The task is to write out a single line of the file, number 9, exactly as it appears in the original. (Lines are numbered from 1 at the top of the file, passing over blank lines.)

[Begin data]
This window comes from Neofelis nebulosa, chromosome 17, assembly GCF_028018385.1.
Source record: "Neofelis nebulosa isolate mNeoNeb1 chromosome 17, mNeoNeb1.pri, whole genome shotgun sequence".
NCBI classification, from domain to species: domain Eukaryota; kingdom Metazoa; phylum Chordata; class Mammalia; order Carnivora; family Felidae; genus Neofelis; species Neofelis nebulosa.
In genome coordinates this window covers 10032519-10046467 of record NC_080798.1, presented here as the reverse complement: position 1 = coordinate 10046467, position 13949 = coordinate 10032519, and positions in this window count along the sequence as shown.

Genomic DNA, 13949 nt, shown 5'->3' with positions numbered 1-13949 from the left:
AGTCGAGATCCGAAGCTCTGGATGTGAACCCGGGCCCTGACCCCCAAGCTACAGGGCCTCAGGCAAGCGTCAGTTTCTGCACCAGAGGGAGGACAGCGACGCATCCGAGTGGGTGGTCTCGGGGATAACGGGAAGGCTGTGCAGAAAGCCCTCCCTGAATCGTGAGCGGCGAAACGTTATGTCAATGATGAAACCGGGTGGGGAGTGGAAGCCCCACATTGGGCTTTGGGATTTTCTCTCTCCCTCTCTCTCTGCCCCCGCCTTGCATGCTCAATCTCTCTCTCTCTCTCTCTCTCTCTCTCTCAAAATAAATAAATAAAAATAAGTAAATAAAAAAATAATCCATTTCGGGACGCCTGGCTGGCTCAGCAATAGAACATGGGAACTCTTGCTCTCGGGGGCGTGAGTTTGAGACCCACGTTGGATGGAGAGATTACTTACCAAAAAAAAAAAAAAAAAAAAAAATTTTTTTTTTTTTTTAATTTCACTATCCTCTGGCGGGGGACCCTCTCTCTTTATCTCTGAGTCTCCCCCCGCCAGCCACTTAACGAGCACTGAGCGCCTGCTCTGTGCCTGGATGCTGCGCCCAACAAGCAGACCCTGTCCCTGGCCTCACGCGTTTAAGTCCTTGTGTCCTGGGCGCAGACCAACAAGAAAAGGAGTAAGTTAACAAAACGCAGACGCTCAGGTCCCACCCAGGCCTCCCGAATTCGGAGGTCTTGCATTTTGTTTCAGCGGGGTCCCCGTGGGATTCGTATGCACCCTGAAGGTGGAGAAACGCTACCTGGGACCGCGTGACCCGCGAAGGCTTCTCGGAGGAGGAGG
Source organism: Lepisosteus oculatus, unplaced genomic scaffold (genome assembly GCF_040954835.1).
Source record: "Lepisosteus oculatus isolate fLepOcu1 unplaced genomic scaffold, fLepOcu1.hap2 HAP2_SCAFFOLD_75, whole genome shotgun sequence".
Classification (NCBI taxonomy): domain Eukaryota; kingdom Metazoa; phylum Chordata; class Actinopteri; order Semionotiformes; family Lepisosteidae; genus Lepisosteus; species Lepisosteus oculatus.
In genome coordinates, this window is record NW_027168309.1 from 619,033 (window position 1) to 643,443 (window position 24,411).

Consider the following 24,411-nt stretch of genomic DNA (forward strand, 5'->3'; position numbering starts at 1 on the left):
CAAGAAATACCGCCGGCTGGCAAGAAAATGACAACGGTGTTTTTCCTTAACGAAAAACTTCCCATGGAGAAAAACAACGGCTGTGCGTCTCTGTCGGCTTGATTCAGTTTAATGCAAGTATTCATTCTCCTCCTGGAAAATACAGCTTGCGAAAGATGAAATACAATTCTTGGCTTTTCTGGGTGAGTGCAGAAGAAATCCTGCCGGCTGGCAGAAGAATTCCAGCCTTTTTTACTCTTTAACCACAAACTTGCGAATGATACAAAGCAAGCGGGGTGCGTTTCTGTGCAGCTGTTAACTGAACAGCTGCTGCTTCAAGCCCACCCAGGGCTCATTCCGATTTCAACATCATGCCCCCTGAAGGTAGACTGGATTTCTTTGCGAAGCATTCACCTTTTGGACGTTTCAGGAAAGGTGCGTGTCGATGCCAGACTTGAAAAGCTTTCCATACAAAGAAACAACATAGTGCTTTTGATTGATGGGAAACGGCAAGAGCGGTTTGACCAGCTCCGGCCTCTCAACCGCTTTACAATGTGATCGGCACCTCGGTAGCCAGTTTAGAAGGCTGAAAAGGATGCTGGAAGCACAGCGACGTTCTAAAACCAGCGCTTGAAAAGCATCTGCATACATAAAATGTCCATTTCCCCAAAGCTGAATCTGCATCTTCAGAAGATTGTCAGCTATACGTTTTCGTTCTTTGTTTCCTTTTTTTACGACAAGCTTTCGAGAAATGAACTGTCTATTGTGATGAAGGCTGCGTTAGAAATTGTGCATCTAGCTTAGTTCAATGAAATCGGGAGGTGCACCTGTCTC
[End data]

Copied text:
Classification (NCBI taxonomy): domain Eukaryota; kingdom Metazoa; phylum Chordata; class Actinopteri; order Semionotiformes; family Lepisosteidae; genus Lepisosteus; species Lepisosteus oculatus.